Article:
North Korea fires ballistic missile toward sea


North Korea launched a short-range ballistic missile Thursday toward its eastern waters, South Korea’s military said, hours after the North threatened to launch “fiercer” military responses to the U.S. bolstering its security commitment to its allies South Korea and Japan.
South Korea’s military detected the launch from the North’s eastern coastal Wonsan area at 10:48 a.m., the South’s Joint Chiefs of Staff said in a statement. It said South Korea has boosted its surveillance of North Korea while maintaining a military readiness and a close coordination with the United States.
It was North Korea’s first ballistic missile firing in eight days and the latest in its barrage of tests in recent months. North Korea previously said some of the tests were simulations of nuclear attacks on South Korean and U.S. targets. Many experts say North Korea would eventually want to enhance its nuclear capability to wrest bigger concessions from its rivals.

Footage of a South Korean news cast alerting of the missile launch on Nov. 17, 2022.

Earlier Thursday, North Korean Foreign Minister Choe Son Hui warned that a recent U.S.-South Korea-Japan summit accord on the North would leave tensions on the Korean Peninsula “more unpredictable.”
Choe’s statement was North Korea’s first official response to U.S. President Joe Biden’s trilateral summit with his South Korean and Japanese counterparts on the sidelines of a regional gathering Sunday in Cambodia. In their joint statement, the three leaders strongly condemned North Korea’s recent missile tests and agreed to work together to strengthen deterrence, while Biden reaffirmed the U.S. commitment to defend South Korea and Japan with a full range of capabilities, including its nuclear arms.

South Korea and the US took part in a joint flyover earlier this month on the Korean peninsula.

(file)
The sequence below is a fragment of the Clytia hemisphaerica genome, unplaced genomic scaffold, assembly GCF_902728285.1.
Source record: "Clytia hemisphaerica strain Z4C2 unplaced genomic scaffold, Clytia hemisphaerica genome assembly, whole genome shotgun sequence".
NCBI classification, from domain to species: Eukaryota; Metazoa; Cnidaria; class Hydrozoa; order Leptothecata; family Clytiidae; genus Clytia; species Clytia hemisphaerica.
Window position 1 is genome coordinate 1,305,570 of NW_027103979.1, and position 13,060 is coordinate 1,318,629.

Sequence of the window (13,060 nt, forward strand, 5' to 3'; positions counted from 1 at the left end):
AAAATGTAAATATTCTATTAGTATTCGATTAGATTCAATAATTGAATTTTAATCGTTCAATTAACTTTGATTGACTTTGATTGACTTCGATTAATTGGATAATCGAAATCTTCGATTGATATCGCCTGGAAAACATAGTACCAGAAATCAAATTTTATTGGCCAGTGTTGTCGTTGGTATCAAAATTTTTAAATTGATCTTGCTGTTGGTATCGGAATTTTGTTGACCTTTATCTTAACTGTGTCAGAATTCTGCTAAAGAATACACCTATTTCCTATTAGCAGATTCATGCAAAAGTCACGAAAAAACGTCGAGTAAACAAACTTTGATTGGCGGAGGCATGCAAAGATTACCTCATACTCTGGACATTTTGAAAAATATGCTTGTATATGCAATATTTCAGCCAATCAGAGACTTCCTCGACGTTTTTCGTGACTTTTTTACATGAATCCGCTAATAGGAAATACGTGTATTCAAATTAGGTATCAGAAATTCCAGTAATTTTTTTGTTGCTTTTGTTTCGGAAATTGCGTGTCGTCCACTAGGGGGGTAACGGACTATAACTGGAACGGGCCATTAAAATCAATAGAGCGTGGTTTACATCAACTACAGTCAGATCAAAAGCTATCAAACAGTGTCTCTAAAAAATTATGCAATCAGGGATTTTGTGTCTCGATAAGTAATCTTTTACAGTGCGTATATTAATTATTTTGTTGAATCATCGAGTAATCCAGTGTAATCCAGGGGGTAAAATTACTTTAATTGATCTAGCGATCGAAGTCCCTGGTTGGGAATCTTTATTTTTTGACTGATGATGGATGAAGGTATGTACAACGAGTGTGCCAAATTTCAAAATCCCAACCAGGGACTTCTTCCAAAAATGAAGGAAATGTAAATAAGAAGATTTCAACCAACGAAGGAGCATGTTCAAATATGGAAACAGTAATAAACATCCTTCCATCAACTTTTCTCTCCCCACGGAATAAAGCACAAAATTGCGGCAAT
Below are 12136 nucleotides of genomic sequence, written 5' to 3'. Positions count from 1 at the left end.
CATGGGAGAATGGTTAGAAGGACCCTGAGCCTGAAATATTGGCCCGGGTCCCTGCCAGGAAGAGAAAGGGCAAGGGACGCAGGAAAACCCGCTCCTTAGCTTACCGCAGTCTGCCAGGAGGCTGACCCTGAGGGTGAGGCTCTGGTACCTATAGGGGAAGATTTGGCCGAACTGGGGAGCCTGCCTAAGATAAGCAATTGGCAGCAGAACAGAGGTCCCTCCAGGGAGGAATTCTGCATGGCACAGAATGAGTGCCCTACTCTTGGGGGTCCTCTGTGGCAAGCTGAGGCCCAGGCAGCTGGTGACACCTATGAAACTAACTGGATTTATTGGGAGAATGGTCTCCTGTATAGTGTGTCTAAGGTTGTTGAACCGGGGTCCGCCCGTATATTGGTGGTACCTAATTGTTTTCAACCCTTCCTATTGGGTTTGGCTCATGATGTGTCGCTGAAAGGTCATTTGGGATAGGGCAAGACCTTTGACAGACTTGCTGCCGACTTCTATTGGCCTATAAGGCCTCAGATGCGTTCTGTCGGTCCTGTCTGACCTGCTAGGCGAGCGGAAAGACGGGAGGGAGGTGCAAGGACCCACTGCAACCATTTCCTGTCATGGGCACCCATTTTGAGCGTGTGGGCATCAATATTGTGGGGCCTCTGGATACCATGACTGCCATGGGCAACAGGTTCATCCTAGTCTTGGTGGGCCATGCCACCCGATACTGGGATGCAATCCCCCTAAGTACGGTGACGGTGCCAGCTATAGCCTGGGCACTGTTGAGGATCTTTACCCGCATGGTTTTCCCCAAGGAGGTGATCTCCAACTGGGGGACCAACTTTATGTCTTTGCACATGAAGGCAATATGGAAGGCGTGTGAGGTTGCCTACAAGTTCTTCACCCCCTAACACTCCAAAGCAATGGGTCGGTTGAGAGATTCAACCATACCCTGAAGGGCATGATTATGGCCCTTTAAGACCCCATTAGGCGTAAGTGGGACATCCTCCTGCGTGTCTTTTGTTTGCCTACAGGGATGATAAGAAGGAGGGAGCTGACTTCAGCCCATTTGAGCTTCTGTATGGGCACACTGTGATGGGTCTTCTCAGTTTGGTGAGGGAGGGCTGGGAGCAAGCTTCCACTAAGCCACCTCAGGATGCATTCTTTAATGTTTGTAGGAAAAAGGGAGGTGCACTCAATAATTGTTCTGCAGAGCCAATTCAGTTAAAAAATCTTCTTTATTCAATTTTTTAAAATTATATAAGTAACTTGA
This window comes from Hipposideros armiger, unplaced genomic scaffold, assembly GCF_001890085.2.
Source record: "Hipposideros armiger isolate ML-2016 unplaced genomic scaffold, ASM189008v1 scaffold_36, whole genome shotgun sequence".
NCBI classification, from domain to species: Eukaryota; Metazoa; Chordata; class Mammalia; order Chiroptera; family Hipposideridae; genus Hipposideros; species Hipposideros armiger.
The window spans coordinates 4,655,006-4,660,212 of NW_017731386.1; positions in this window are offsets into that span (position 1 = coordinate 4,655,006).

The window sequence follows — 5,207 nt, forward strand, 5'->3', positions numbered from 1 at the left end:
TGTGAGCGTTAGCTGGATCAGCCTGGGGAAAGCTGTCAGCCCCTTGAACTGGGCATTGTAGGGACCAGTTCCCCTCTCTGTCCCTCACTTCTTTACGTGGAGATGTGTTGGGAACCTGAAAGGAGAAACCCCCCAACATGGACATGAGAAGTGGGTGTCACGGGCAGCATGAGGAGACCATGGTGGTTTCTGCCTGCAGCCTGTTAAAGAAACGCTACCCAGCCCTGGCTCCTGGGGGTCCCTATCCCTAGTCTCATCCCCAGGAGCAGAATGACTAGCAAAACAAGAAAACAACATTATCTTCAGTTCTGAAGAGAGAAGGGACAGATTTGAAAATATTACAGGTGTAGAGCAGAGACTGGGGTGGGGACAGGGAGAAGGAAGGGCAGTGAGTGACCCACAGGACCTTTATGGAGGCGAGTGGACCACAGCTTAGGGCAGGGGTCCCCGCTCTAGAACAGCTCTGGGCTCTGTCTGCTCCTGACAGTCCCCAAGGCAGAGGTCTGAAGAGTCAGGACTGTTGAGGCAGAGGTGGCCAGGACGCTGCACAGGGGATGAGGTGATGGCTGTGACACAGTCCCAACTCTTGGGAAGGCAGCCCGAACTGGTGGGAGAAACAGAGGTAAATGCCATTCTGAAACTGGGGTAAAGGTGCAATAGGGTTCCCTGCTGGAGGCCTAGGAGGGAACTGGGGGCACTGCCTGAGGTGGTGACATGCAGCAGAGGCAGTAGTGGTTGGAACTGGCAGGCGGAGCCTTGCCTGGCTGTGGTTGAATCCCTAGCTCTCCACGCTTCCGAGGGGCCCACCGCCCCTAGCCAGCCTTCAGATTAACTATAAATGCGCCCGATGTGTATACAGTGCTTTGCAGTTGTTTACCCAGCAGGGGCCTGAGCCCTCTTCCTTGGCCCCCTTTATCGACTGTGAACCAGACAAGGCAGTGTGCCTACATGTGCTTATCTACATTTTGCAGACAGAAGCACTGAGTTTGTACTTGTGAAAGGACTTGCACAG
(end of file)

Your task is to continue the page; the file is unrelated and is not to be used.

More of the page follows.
“The keener the U.S. is on the ‘bolstered offer of extended deterrence’ to its allies and the more they intensify provocative and bluffing military activities on the Korean Peninsula and in the region, the fiercer (North Korea’s) military counteraction will be, in direct proportion to it,” Choe said. “It will pose a more serious, realistic and inevitable threat to the U.S. and its vassal forces.”
Choe didn’t say what steps North Korea could take but said that “the U.S. will be well aware that it is gambling, for which it will certainly regret.”
South Korea’s Defense Ministry responded later Thursday that the purpose of the trilateral summit was to coordinate a joint response to curb and deter advancing nuclear and missile threats by North Korea. Spokesperson Moon Hong Sik told reporters that security cooperation among Seoul, Washington and Tokyo was contributing to solidifying a U.S. extended deterrence to its allies.
North Korea has steadfastly maintained its recent weapons testing activities are legitimate military counteractions to U.S.-South Korean military drills, which it views as a practice to launch attacks on the North. Washington and Seoul have said their exercises are defensive in nature.

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By: Miss Cherry May Timbol – Independent Reporter

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